As an Italian citizenship service provider, I am always preoccupied with ensuring my clients’ successful applications. But it occurred to me that I hardly ever talk about how I got my own Italian citizenship! Maybe some of you would like to read it so you can put a face to the name, so to speak.
So, that’s what I’ll be doing today: I’ll talk about how I figured out I qualified for Italian dual citizenship, how and where I applied, how long it took me to get my citizenship, and how you can apply too.
I figured out I was eligible thanks to speaking Italian
When I was growing up, I was really proud of my Italian heritage. My Italian grandparents lived a block away and I learned how to speak Sicilian at a young age from them. When I was 10, I decided to start learning Standard Italian. Until then, I thought that Sicilian and Italian were the same thing!
In high school, I used my language skills to start working as a freelance translator. I didn’t have many clients and most of them came to me from word of mouth. But one day I was translating American birth certificate into Italian and got intrigued. My client was using it to apply for Italian dual citizenship, something I had never heard about before.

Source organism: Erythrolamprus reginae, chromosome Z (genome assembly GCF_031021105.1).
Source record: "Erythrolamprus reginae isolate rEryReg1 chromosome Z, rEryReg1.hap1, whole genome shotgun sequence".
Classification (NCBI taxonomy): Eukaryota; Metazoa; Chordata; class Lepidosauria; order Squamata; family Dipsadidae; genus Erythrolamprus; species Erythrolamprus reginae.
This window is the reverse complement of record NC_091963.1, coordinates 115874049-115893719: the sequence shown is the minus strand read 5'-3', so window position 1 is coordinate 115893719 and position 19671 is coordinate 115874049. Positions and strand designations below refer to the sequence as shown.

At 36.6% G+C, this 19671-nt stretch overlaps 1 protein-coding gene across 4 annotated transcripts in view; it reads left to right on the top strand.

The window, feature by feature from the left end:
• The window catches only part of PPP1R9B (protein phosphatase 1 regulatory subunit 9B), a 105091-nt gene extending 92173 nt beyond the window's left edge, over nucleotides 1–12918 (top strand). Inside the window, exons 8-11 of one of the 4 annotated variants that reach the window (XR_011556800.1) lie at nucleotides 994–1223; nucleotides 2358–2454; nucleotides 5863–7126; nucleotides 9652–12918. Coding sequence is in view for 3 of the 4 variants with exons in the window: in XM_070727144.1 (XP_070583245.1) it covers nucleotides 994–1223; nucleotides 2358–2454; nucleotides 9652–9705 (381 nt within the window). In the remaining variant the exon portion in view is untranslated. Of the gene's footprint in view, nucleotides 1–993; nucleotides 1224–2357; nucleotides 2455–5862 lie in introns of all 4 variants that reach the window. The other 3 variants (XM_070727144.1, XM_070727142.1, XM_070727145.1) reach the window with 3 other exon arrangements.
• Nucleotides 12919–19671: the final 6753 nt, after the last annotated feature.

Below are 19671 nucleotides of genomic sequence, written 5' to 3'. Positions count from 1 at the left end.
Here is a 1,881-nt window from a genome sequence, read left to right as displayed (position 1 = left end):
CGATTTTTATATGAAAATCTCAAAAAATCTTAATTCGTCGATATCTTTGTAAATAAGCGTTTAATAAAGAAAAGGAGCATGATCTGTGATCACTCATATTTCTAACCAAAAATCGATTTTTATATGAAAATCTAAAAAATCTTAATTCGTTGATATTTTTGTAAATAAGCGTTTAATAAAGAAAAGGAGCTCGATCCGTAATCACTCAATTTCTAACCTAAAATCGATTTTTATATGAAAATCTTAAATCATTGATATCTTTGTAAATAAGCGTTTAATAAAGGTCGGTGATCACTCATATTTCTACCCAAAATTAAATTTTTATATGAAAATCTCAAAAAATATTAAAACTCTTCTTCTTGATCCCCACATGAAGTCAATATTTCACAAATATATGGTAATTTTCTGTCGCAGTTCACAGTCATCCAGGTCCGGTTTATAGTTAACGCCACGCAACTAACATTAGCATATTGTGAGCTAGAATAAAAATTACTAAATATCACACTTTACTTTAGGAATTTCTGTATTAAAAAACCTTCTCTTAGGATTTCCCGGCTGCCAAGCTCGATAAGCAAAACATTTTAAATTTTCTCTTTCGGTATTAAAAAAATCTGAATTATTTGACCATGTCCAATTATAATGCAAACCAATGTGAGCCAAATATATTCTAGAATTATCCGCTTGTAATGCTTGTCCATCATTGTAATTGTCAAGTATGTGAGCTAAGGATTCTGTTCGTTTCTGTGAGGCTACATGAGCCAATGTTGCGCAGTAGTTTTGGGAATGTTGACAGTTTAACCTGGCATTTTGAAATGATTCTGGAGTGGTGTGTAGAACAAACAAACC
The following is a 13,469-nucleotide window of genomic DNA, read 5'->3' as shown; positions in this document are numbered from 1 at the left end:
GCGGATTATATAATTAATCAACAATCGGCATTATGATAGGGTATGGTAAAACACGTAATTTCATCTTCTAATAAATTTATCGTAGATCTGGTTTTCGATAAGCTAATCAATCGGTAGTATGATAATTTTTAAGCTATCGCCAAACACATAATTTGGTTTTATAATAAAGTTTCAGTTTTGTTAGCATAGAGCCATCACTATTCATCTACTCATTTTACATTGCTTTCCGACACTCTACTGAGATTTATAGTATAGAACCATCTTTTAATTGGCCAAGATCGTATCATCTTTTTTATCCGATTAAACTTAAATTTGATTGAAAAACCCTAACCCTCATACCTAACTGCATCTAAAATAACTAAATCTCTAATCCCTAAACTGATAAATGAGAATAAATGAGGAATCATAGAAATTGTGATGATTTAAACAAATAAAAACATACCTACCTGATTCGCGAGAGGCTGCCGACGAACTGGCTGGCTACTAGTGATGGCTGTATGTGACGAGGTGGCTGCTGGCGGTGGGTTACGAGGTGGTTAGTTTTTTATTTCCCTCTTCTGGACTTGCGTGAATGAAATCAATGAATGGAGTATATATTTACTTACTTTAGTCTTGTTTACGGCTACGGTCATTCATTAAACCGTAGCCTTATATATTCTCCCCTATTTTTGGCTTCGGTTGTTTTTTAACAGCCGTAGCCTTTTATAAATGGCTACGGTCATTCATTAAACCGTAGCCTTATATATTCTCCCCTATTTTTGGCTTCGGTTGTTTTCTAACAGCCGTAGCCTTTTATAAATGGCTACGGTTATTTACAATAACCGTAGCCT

Immediately, I wanted to research the subject further. I looked for all the information I could find online about it and somehow or other figured out I, too, was eligible. This was back in 2004, so there wasn’t a lot of information out there.
The odyssey of collecting documents
As luck would have it, my grandpa was super proud of becoming American. He kept a framed copy of his US naturalization certificate on the wall. That was my first step into gathering my Italian dual citizenship documents and immediately let me know that I was eligible.
Then, I set about gathering the rest of everything: grandma’s birth certificate, my grandparents’ marriage certificate, mom and dad’s birth and marriage certificates, etc. Because I was just a high schooler living in NY, I couldn’t get the original records in person from Sicily… though I sure would have loved to!
I wrote my grandparents’ comuni (towns) a letter, dropped it in the mail and waited.
All in all, it took me a few years to gather everything. It usually takes much less time, but this was the first application I ever did! I also found some long lost relatives in Villafrati, a small town in Sicily but that’s a story for another blog post.